Vail Valley entrepreneur has wait-list software for local bars and restaurants
Tom Griffin is offering the SeatQ software for free to Vail Valley businesses through 2020
Tom Griffin has spent much of his career in the online travel and leisure business. His latest product seems like a good fit for the times.
The new software — SeatQ — is actually an older idea that Griffin has revisited and updated.
The idea behind SeatQ is managing waiting lists so customers don’t have to wait in lobbies before their tables are ready or orders are finished.
Griffin said SeatQ isn’t an app. Instead, users can download the link and save it to their phone’s home page.
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Users can call in an order, then receive a text when that order is ready.
Digital crowd control
The system can also help restaurants manage what’s likely to be limited seating when they’re allowed to reopen. If restaurants are only allowed to open with half their regular tables, they’ll need to understand how long a table is occupied, and inform diners about wait times. SeatQ can do that, Griffin said.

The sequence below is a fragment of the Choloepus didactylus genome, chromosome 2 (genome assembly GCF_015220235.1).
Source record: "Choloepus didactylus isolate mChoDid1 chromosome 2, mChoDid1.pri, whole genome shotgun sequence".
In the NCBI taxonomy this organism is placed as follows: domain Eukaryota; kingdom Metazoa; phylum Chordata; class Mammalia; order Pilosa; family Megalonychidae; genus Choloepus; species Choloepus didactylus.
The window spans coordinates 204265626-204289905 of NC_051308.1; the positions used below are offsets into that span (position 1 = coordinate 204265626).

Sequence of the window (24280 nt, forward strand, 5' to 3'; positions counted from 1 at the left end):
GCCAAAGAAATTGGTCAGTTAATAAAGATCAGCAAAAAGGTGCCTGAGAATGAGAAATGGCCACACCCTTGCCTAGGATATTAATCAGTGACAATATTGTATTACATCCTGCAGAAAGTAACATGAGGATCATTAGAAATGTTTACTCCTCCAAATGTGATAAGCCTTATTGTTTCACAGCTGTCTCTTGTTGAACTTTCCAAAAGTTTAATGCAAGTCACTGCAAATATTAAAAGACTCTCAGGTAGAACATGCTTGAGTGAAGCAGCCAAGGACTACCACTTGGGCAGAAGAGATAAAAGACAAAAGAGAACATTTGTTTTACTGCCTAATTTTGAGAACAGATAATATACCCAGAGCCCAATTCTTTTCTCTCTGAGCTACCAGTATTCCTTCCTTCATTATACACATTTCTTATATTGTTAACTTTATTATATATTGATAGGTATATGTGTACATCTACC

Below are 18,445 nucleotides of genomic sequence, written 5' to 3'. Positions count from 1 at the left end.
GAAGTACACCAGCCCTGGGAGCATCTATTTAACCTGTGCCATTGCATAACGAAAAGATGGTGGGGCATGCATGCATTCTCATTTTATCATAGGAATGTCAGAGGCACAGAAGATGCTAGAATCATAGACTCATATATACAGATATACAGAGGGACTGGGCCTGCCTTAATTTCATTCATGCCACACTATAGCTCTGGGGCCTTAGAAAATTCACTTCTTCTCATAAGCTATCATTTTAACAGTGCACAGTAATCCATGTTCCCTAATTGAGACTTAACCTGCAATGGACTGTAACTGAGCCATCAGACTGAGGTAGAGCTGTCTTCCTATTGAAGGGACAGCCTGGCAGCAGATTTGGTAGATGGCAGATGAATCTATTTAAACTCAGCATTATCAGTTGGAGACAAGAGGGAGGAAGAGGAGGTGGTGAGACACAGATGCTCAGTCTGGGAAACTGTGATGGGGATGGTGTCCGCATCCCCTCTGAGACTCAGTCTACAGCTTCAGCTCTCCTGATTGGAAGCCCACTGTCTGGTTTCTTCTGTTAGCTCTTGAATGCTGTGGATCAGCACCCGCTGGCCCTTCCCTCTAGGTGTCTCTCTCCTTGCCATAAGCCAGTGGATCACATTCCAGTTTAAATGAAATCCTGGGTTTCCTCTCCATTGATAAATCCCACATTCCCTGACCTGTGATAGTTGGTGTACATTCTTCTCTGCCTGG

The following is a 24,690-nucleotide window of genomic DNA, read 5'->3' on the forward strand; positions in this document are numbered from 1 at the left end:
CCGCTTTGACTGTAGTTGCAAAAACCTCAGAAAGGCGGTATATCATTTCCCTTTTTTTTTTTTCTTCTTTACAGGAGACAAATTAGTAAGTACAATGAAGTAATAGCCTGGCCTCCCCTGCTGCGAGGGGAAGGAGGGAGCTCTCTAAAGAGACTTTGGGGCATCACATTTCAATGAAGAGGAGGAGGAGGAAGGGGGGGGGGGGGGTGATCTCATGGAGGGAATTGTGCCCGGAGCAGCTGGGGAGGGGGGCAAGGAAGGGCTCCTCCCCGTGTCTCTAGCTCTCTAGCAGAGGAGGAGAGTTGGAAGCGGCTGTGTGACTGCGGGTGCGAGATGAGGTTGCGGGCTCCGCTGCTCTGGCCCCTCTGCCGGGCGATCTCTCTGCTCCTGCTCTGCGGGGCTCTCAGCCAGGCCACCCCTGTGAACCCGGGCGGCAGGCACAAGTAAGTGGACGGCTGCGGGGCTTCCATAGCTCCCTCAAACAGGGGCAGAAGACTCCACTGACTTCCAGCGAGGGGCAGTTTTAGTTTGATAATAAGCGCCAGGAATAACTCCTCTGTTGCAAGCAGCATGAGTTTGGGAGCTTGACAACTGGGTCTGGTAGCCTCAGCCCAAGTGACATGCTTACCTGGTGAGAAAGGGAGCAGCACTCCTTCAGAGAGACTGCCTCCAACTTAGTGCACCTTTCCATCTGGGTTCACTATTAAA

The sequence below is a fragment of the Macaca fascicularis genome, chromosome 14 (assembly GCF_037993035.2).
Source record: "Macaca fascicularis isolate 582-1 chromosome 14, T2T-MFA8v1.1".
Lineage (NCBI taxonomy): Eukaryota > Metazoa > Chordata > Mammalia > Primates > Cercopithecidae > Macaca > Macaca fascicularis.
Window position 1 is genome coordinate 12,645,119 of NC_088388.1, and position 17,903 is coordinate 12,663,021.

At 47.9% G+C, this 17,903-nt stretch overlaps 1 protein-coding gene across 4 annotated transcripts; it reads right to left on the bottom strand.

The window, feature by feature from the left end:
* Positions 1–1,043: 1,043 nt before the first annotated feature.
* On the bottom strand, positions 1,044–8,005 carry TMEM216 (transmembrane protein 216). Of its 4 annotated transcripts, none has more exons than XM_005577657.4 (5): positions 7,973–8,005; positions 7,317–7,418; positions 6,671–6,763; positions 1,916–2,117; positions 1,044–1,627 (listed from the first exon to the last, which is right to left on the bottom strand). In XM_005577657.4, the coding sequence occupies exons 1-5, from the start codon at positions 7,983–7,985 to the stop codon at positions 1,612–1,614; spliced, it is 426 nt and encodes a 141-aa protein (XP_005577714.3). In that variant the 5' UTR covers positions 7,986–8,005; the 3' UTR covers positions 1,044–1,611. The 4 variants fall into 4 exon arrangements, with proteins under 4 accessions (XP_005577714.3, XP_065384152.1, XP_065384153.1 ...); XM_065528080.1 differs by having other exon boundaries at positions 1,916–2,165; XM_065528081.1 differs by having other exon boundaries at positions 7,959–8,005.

“It’s not a reservation system, but it can be crowd control for people who use reservations,” Griffin said.
Restaurants can use the system to maintain and monitor their inventory of tables for sit-down diners.
For diners, using the system allows them to wait until their tables or orders are ready.
Griffin said he believes social distancing rules will be with us for some time thanks to the COVID-19 virus. A better way to managing waiting lists will be helpful to ensure an establishment doesn’t exceed its new maximum occupancy.
Griffin said he originally built SeatQ for a national restaurant chain. That company liked the idea, then copied it, he said.
Griffin said managing waiting times is going to be important going forward, because people will be waiting for fewer tables.
Griffin said he’s also talked to the owners of the Riverwalk Theater in Edwards about using the system to help manage audience sizes when people can return to the movies.
Griffin said he’s now offering the system for free to Vail Valley-based businesses through the end of 2020.
“It’s going to cost me money to do it,” he said. “But it can help.”
Vail Daily Business Editor Scott Miller can be reached at email@example.com.
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